Pitching and Defense Let Down Nats Again
Thursday, August 31, 2006
Randy St. Claire's first appearance in front of the crowd last night at RFK Stadium came in the third inning, when he jogged to the mound. Ramon Ortiz, the Washington Nationals' starting pitcher, was upset after Philadelphia's Jimmy Rollins stole second without a throw. St. Claire arrived to calm, to cajole, to settle down his veteran. And then he left, ducking back into the dugout, all the while stressing about his pitching staff.
St. Claire's trip, like so many others for the pitching coach in an August that has long since slipped away from the Nationals, didn't pay off. Ortiz had allowed three runs almost before St. Claire returned to his seat. The seeds were in place for what became a 5-1 loss to the Phillies, who are in the process of using the Nationals as a springboard into the lead in the National League wild-card race.
And even as Ortiz and relievers Chris Schroder, Jon Rauch and Ryan Wagner pitched far better than other Nationals recently, St. Claire is left to stew about his staff's performance. He might toss. He might turn. But it's not getting much better.
"Every waking hour, basically," St. Claire said, "I think about it."
The Nationals suffered their ninth loss in 10 games last night because second baseman Jose Vidro couldn't make a play on a grounder in the third, a two-out play that came just after St. Claire's first visit to Ortiz. It was ruled a single for Chase Utley, and it scored the Phillies' first run.
"I think I should've made that play," Vidro said, "and it definitely cost us the ballgame."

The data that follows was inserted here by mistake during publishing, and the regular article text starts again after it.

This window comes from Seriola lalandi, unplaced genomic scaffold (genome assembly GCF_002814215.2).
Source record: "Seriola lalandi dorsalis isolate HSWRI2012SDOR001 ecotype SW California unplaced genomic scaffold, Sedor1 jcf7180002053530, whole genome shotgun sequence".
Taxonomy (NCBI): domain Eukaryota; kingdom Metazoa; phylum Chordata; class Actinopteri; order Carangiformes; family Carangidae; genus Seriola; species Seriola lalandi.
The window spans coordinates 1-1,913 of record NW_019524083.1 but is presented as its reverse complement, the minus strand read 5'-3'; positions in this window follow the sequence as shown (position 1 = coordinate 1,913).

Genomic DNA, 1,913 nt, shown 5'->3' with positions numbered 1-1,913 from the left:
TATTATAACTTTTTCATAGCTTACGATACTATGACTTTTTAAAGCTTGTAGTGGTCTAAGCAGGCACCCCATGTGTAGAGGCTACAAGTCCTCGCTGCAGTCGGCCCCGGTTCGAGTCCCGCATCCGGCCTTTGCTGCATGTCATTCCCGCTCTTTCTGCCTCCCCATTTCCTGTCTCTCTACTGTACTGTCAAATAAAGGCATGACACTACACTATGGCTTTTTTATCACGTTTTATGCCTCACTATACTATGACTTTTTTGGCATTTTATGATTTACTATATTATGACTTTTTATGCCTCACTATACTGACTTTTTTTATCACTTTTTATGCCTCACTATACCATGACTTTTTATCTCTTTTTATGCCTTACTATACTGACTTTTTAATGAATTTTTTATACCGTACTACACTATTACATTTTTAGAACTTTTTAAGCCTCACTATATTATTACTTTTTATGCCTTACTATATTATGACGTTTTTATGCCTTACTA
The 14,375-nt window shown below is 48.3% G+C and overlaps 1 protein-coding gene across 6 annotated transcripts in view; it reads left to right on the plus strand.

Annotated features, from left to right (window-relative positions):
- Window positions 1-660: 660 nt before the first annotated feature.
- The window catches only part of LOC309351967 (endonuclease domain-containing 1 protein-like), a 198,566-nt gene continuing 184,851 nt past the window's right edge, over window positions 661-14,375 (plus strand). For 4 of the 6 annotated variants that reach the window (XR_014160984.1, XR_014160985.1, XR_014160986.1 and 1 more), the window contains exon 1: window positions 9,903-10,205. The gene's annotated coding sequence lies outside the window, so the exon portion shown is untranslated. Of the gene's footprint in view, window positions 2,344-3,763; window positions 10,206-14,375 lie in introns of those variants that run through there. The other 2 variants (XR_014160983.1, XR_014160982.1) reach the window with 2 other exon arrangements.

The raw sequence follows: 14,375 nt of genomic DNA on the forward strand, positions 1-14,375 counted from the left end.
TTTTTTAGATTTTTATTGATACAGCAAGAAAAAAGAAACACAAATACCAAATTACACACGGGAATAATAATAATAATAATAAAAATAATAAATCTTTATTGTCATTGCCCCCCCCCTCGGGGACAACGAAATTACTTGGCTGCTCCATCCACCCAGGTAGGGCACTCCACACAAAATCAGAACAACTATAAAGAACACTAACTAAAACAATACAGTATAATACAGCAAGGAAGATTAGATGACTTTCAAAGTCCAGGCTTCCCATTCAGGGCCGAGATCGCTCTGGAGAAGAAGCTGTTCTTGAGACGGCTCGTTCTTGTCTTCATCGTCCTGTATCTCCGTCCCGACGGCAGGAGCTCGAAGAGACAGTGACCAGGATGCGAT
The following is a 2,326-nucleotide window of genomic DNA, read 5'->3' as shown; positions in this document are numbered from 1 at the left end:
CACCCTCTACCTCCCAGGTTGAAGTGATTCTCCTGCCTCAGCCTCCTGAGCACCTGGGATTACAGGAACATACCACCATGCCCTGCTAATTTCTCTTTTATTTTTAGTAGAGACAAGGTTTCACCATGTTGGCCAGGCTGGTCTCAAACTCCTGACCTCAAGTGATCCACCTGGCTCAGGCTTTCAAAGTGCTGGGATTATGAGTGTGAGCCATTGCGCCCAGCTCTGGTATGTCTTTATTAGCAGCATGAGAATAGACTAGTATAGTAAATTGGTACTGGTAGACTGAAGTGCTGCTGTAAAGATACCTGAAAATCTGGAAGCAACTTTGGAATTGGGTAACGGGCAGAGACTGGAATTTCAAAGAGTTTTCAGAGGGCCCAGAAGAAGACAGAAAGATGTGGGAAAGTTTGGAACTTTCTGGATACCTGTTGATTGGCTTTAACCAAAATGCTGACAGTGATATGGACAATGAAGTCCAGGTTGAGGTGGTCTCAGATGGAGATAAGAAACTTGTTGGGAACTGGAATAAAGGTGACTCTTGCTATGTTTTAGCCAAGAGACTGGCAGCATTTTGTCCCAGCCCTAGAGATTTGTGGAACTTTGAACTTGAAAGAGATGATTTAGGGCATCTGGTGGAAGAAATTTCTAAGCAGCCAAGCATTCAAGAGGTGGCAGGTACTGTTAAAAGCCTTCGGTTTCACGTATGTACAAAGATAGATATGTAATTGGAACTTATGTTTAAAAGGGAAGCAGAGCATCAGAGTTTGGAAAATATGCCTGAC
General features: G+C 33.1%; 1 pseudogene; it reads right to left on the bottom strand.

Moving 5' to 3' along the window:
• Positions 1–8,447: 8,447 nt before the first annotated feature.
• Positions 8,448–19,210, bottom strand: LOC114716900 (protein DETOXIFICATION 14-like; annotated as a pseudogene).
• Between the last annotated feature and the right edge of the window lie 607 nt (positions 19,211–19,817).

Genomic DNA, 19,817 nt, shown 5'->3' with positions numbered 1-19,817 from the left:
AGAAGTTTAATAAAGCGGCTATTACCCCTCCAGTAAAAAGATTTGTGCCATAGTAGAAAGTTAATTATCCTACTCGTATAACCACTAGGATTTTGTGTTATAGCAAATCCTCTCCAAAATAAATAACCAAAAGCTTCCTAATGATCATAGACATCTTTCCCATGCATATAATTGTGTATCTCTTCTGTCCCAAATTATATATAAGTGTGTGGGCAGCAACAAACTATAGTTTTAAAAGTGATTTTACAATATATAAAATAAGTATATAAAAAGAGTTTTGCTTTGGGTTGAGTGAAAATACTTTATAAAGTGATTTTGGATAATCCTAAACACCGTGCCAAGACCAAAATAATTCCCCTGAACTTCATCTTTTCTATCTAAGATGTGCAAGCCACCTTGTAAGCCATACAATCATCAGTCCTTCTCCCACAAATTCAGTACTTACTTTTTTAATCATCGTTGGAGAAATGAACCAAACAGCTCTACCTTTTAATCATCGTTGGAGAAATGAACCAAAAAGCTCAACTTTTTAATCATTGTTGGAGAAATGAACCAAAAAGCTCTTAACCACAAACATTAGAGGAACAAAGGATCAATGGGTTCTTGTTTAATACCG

They lost because Ortiz couldn't compose himself thereafter, throwing a 3-0 fastball down the chute to the next hitter, slugging first baseman Ryan Howard, when the Nationals were trying to walk him, and it became a double. They lost because left fielder Alfonso Soriano and center fielder Ryan Church couldn't communicate properly on Pat Burrell's ball to the gap, a two-base error on Soriano. They even committed a Little League error when catcher Brandon Harper returned the ball to Ortiz -- and threw it over his head.
"That's hooked up to a losing team," Manager Frank Robinson said. "You see the way we played tonight and the way we've been playing -- that's a losing team."
Cole Hamels, Philadelphia's promising rookie left-hander, made them continue to feel that way, looking exactly as a prospect should, dominating the Nationals over eight innings, allowing only four hits, including Soriano's 43rd homer.
Yet it hasn't been a lack of offense that has caused this tailspin. It has been pitching, and St. Claire knows it. Ortiz gave what amounts to a command performance for a Washington starter these days, a six-inning outing in which he allowed four runs, three of them earned. Still, his frustration boiled over.
"I don't want to lose every day," he said. "It's crazy. I don't know what to say. I don't know what to do."
Neither does St. Claire. The Nationals' rotation during the last 10 games has a 12.42 ERA and an astonishing opponents' batting average of .400. In the nine games prior to last night, the Nationals had allowed opponents a ridiculous on base-plus-slugging percentage of .985 -- meaning they turned each and every hitter into something between Atlanta's Chipper Jones (.997) and Soriano (.972).